Mitt Romney Faces Narrow Window as He Lunches With President Obama
Mitt Romney may have one more brief moment in the sun.
Having disappeared without a trace after losing the election—except for some clumsy leaked comments that made him sound bitter—the Republican nominee will visit the White House on Thursday, though not in the way he had hoped.
President Obama is having his defeated rival over for lunch.
It’s a gracious move that makes the president appear bipartisan just as he is calling on the Republicans to compromise on his tax plan to avert the fiscal cliff, a central issue in the campaign. But it also presents Romney with a stark choice.
He can attend the private lunch, slip into a waiting car, and say nothing to the media stakeout on the White House driveway, retreating into the cone of silence that has enveloped him since the night of Nov. 6. Or he can step up to the microphones, sketch out his vision of working with the administration, maybe do a television interview or two.
It’s not that Romney needs to do this to salvage his political career; that part of his life is over. It’s that he needs to recast how he is remembered as a 2012 candidate.
So far, Romney has been defined by many in his own party, and not in a flattering way. Prominent Republicans such as Bobby Jindal have assailed his comments to donors on a conference call that Obama won by handing “gifts” to such favored constituencies as women, Hispanics, gays, and young people. The remarks were about as smart as writing off 47 percent of Americans as freeloaders, which Romney did in those infamous taped remarks to another group of fat cats.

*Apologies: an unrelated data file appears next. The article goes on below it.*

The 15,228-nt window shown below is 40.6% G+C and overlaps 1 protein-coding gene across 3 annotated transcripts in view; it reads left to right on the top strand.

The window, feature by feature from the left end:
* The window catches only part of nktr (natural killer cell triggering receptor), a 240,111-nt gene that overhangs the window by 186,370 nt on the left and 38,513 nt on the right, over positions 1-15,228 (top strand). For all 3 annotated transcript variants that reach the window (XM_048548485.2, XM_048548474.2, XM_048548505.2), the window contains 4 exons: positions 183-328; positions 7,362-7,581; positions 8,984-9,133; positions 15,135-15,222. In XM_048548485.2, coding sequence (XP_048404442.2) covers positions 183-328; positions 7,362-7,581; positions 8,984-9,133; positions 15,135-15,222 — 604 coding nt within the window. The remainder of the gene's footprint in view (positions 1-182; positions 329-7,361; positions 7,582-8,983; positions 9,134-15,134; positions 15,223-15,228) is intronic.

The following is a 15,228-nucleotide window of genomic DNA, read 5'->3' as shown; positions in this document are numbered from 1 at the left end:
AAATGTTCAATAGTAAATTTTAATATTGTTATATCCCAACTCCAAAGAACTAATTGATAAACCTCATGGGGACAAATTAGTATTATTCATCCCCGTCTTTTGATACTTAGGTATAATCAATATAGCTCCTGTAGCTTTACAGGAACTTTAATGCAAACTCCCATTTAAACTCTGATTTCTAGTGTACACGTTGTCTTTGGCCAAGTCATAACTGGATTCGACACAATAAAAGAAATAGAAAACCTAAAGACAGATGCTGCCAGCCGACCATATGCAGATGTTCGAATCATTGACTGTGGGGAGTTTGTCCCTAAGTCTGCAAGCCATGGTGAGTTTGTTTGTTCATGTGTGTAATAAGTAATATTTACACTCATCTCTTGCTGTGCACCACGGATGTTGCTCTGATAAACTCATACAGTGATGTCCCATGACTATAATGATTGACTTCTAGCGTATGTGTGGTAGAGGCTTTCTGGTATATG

Other Republicans are trashing him as an awful candidate and trying to develop what the president called Romnesia about his entire effort.
This is unfair, of course—had Romney, running against an incumbent, managed to win a few more swing states, he’d be visiting Obama as a future occupant and his party would be hailing him as a savior. But politics is not kind to losers.
One adviser is speaking out on his behalf. Stuart Stevens, who attracted his own slings and arrows as the campaign’s chief strategist, defended his former boss in a Washington Post op-ed:
“I appreciate that Mitt Romney was never a favorite of D.C.’s green-room crowd or, frankly, of many politicians … Romney captured the imagination of millions of Americans. He spoke for those who felt disconnected from the Obama vision of America. He handled the unequaled pressures of a campaign with a natural grace and good humor that contrasted sharply with the angry bitterness of his critics.”
If the former governor indeed inspired many voters in a losing cause, he now has the opportunity to build on that. It’s not likely that Obama is going to offer him a Cabinet post in a Lincolnesque “team of rivals” move, but he might ask Romney about heading a commission or taking on some project.
Or Romney could just go make more money and ride in his car elevator.
If he chose to team up with the administration, some in the party would deem him a sellout. Didn’t he spend two years running against Obama? Remember how much grief Jon Huntsman took from the GOP faithful for serving as O’s ambassador to China?
But I suspect the real Romney is more the moderate fellow we saw in the debates than the severe conservative who campaigned in the primaries—the kind of guy who doesn’t think cooperation is a dirty word.
If ex-presidents can have a fruitful public-service career, why not ex-presidential candidates who happen to be out of a job?